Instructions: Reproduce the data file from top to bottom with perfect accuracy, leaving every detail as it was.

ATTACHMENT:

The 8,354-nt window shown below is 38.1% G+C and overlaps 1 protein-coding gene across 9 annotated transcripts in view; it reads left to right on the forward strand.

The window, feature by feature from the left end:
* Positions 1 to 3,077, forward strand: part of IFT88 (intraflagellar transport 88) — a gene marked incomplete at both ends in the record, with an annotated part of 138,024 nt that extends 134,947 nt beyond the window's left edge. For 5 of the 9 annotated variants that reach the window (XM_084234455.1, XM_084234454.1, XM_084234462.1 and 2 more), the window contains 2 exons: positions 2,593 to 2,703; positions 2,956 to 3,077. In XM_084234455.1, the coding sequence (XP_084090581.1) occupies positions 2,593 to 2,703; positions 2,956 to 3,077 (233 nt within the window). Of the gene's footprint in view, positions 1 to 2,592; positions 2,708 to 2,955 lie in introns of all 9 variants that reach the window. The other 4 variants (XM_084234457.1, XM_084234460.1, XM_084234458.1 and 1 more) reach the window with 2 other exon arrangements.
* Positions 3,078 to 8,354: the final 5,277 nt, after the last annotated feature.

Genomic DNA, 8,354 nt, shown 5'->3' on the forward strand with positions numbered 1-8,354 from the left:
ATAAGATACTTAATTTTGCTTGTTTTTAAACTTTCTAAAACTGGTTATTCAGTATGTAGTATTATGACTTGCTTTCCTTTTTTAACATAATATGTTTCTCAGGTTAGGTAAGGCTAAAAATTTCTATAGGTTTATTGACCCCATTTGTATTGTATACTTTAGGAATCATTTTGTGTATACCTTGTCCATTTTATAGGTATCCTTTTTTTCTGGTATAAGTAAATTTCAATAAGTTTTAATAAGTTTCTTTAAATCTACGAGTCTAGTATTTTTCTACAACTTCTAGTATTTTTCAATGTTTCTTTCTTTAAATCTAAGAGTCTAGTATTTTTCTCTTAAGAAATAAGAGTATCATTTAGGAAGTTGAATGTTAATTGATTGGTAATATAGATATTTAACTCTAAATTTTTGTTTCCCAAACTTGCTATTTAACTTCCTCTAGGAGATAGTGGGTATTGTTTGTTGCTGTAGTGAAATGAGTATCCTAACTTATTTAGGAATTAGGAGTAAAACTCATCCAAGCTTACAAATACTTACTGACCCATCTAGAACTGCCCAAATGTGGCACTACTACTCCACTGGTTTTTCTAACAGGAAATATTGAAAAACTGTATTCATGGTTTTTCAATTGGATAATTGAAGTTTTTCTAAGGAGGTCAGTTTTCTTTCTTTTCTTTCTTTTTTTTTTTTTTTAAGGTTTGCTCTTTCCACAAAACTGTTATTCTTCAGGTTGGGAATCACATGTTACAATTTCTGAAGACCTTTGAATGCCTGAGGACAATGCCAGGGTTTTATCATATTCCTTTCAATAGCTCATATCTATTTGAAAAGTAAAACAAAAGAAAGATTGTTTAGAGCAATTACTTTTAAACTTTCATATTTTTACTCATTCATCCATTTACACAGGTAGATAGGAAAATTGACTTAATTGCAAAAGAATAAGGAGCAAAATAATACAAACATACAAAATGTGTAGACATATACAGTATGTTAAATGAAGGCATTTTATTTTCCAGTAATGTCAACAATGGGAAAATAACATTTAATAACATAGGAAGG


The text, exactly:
The 8,354-nt window shown below is 38.1% G+C and overlaps 1 protein-coding gene across 9 annotated transcripts in view; it reads left to right on the forward strand.

The window, feature by feature from the left end:
* Positions 1 to 3,077, forward strand: part of IFT88 (intraflagellar transport 88) — a gene marked incomplete at both ends in the record, with an annotated part of 138,024 nt that extends 134,947 nt beyond the window's left edge. For 5 of the 9 annotated variants that reach the window (XM_084234455.1, XM_084234454.1, XM_084234462.1 and 2 more), the window contains 2 exons: positions 2,593 to 2,703; positions 2,956 to 3,077. In XM_084234455.1, the coding sequence (XP_084090581.1) occupies positions 2,593 to 2,703; positions 2,956 to 3,077 (233 nt within the window). Of the gene's footprint in view, positions 1 to 2,592; positions 2,708 to 2,955 lie in introns of all 9 variants that reach the window. The other 4 variants (XM_084234457.1, XM_084234460.1, XM_084234458.1 and 1 more) reach the window with 2 other exon arrangements.
* Positions 3,078 to 8,354: the final 5,277 nt, after the last annotated feature.

Genomic DNA, 8,354 nt, shown 5'->3' on the forward strand with positions numbered 1-8,354 from the left:
ATAAGATACTTAATTTTGCTTGTTTTTAAACTTTCTAAAACTGGTTATTCAGTATGTAGTATTATGACTTGCTTTCCTTTTTTAACATAATATGTTTCTCAGGTTAGGTAAGGCTAAAAATTTCTATAGGTTTATTGACCCCATTTGTATTGTATACTTTAGGAATCATTTTGTGTATACCTTGTCCATTTTATAGGTATCCTTTTTTTCTGGTATAAGTAAATTTCAATAAGTTTTAATAAGTTTCTTTAAATCTACGAGTCTAGTATTTTTCTACAACTTCTAGTATTTTTCAATGTTTCTTTCTTTAAATCTAAGAGTCTAGTATTTTTCTCTTAAGAAATAAGAGTATCATTTAGGAAGTTGAATGTTAATTGATTGGTAATATAGATATTTAACTCTAAATTTTTGTTTCCCAAACTTGCTATTTAACTTCCTCTAGGAGATAGTGGGTATTGTTTGTTGCTGTAGTGAAATGAGTATCCTAACTTATTTAGGAATTAGGAGTAAAACTCATCCAAGCTTACAAATACTTACTGACCCATCTAGAACTGCCCAAATGTGGCACTACTACTCCACTGGTTTTTCTAACAGGAAATATTGAAAAACTGTATTCATGGTTTTTCAATTGGATAATTGAAGTTTTTCTAAGGAGGTCAGTTTTCTTTCTTTTCTTTCTTTTTTTTTTTTTTTAAGGTTTGCTCTTTCCACAAAACTGTTATTCTTCAGGTTGGGAATCACATGTTACAATTTCTGAAGACCTTTGAATGCCTGAGGACAATGCCAGGGTTTTATCATATTCCTTTCAATAGCTCATATCTATTTGAAAAGTAAAACAAAAGAAAGATTGTTTAGAGCAATTACTTTTAAACTTTCATATTTTTACTCATTCATCCATTTACACAGGTAGATAGGAAAATTGACTTAATTGCAAAAGAATAAGGAGCAAAATAATACAAACATACAAAATGTGTAGACATATACAGTATGTTAAATGAAGGCATTTTATTTTCCAGTAATGTCAACAATGGGAAAATAACATTTAATAACATAGGAAGG